Confucius say…

Today’s topic of coffee-time: “The knowledge-man loves water.”  공자 said.

The captain corrals whomever eats lunch with me to be coffee-time mediator. Today’s victim: Mrs. Choi who self-studies English with success that surprises me. It’s not the fact of coffee time that puts me off so much as it’s the effort that must go into it, effort on the part of some innocent interlocutor who shouldn’t have to suffer because the captain likes to tell foreigners about Eastern philosophy.

“Why?” I ask, does the knowledge-man love water?

So we must consult the dictionary for the word “metaphor.”  What does the water represent? Knowledge, as the captain explains, is the water, and it is the teacher who brings the water down from the sky to the children who sit with eager faces upturned to recieve it. Or something like that. That is what I do, too, bring the waters of the English language to my students.

Mrs. Choi worries that I pretend to agree when we talk philosophy.  Back in the office she finds the full quotation: “A wise man loves water, a benevolent man loves mountain.”  So I go to The Analects.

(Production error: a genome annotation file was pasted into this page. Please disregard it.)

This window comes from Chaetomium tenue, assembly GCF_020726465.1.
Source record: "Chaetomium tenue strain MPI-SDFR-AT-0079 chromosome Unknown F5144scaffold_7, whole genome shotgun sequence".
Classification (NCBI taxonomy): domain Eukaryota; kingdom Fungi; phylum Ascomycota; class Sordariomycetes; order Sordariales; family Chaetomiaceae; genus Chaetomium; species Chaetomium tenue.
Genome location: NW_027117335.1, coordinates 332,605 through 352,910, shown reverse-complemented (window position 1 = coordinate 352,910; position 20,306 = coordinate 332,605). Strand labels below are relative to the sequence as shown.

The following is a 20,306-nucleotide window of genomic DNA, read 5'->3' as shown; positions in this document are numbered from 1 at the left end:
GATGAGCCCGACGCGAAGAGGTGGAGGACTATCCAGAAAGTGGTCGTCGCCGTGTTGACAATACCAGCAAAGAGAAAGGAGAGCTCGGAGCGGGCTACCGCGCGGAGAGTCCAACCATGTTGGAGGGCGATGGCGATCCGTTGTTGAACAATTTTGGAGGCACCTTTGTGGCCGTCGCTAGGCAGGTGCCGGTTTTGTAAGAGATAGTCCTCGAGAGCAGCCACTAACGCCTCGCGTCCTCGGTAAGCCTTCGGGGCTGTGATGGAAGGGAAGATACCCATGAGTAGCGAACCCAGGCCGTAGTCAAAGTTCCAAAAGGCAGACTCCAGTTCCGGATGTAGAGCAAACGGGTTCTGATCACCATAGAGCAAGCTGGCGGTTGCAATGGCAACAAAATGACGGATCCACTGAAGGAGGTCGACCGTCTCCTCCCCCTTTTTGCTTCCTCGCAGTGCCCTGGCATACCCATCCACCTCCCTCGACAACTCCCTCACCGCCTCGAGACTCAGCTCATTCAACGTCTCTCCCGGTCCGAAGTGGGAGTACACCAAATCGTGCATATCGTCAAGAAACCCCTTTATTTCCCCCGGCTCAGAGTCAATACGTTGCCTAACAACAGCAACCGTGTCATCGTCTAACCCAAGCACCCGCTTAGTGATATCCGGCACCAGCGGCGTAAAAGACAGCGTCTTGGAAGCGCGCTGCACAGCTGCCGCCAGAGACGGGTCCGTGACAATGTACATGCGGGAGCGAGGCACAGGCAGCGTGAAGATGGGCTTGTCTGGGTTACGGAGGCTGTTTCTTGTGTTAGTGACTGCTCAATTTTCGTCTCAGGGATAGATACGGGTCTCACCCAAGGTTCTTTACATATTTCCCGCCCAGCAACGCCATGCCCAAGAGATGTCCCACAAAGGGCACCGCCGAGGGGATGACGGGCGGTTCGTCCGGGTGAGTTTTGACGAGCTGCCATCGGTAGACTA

The Master said, “The wise find pleasure in water; the virtuous find
pleasure in hills. The wise are active; the virtuous are tranquil.
The wise are joyful; the virtuous are long-lived.”

I don’t see the metaphor that was explained to me with elaborate hand gestures calling the water of knowledge down from the sky.  I see human beings being identified with nature.  Maybe this is why he brought up man’s control over the environment: people in America have conquered nature, do you agree?  I cited CS Lewis in The Abolition of Man saying that we can never conquer nature and that if we ever do, we will turn out to have, actually, conquered ourselves.

And this is the problem.

Not whether I agree or disagree with the captain or agree or disagree with Confucius.  The problem is that philosophy demands a greater command of language than even literature, a shared body of knowledge, and a shared understanding of concepts.  Which we lack.  And I feel so bad for my colleagues when they say in exasperation ‘I can’t explain that!  Gyojangsonsengnim, *you* tell her.’

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